After reaching the amazing view at the top and capturing some images despite the rather uninspiring atmospheric conditions, at the bottom I found that there was a network of caves at the base of the hill (most of which were covered over), presumably to house or preserve the mausoleum of I can’t remember who. In several little alcoves were prayer shrines, some with a Buddha, always with flags, incense, etc. The park down below was now quite busy, some older people playing cards, some walking, and a large group of women ‘dancing’, as many now do for exercise in the morning. As I hurried back to the hotel to have time to catch breakfast prior to the bus leaving, there were many more people now in the streets, and the briefest little shard of sunlight pierced what I am now certain was mostly pollution. Momentarily casting a deep orange light upon the roadway beneath a row of Osmanthus trees that the city is renowned for, the tortuous path the sunlight had found closed, quenching the beautiful light back to grayness.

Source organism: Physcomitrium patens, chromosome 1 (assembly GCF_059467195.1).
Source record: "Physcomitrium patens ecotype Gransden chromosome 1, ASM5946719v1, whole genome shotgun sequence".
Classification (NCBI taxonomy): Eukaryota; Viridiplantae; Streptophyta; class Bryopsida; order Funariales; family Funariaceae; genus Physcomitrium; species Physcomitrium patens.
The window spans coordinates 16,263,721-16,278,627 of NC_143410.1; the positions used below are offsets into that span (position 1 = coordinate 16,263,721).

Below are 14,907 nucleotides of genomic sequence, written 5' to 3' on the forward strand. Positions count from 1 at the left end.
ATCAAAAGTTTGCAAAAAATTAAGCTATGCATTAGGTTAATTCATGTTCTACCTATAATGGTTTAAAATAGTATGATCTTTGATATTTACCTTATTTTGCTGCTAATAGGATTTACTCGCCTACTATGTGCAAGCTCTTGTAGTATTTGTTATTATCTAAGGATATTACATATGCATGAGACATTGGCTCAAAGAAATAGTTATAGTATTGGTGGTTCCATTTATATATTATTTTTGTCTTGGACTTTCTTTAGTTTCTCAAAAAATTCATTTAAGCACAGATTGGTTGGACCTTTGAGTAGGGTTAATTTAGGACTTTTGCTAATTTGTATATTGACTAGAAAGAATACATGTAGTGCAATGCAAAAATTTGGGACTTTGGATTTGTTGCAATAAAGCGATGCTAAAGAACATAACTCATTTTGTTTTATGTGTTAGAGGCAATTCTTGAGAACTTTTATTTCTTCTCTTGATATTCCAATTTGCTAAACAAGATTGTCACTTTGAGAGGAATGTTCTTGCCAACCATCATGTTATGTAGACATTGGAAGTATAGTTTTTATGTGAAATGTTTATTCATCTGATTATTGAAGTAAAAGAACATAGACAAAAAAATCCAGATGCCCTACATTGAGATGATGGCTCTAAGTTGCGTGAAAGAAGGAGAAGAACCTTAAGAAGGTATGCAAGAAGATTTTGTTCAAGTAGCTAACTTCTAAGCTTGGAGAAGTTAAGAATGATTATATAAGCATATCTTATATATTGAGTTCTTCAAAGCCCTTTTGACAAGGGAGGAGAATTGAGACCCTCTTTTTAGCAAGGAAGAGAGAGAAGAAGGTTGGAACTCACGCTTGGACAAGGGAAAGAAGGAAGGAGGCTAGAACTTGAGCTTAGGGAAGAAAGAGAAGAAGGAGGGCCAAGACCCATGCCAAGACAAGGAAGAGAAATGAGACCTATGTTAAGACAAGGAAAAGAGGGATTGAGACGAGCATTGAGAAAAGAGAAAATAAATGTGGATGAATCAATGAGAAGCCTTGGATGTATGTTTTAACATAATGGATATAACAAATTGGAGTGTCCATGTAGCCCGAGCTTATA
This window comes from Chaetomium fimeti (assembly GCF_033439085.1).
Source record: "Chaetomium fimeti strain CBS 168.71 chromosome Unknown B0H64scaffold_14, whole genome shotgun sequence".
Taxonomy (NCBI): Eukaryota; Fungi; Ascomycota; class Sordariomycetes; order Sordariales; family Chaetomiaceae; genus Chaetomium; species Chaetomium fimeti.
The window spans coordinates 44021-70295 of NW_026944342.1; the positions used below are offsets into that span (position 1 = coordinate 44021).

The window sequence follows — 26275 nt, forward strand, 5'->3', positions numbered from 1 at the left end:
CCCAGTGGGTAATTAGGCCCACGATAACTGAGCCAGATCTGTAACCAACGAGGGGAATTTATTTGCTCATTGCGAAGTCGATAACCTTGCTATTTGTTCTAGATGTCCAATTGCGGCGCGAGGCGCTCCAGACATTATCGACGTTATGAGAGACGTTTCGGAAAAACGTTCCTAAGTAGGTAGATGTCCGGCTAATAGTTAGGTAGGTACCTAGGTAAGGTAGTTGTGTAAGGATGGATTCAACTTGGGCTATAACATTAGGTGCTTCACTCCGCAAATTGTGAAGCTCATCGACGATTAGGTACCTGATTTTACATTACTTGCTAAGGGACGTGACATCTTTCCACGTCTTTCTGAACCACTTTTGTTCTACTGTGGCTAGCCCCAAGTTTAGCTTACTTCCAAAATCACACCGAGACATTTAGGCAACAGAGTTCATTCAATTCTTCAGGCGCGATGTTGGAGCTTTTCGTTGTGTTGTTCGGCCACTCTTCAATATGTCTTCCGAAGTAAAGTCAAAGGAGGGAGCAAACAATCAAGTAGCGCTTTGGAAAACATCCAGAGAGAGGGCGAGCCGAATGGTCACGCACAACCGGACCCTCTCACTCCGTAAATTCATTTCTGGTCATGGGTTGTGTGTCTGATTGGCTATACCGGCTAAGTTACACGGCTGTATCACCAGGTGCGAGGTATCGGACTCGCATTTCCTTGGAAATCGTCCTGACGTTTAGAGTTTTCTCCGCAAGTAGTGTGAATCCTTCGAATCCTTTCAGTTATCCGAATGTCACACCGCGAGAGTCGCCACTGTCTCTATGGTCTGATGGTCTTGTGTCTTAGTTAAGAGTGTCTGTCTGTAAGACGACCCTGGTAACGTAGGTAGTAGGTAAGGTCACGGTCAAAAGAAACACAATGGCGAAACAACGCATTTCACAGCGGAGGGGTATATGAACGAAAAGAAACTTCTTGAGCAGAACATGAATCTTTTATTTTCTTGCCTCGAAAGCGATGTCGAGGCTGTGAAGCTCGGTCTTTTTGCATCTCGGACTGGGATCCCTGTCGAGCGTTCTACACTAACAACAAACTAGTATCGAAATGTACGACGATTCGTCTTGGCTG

The wondrous pomelo!

As we drove toward Longsheng, we passed through an area where roadside stands had bushels and bushels of these big, round, greenish-yellow fruits we’d noticed in Vietnam. Fortunately, our tour guide Sunny bought two for the bus-full of us to try. They were a citrus fruit resembling a very large grapefruit called honey pomelo. The rind was nearly an inch thick, yet fairly easy to peel. It was nearly the size of a small child’s soccer ball, and once you peeled the white covering from each section the fruit inside was similar to both an orange and grapefruit, but separated quite nicely out of the skin. It was very ‘meaty’ and not overly juicy (thus not a mess to eat), but the flavor was absolutely delightful, sweet and slightly tart (but not acidic), reminding me of the aroma of some kind of flower nectar. Remarkably, the honey pomelo is indeed worthy of an entire paragraph of this blog, as it is without question my favorite fruit, citrus or otherwise. [/tangent] 

The bus climbed windy roads toward Longji Mountain Village, a terraced-culture community in Longsheng County, two hours from Guilin. The road ended in a parking lot where a pathway led upwards toward the village amongst terraced rice and vegetable fields, most of which had been recently harvested. Zhuang and Yao peoples inhabit this region, the former of which is the largest ethnic minority in China, the latter of whose women never cut their hair after age 18. The Yao women are fierce and aggressive vendors unlike any in Asia we’d yet encountered, unwilling to take a ‘No’ answer for long minutes of following and repetition.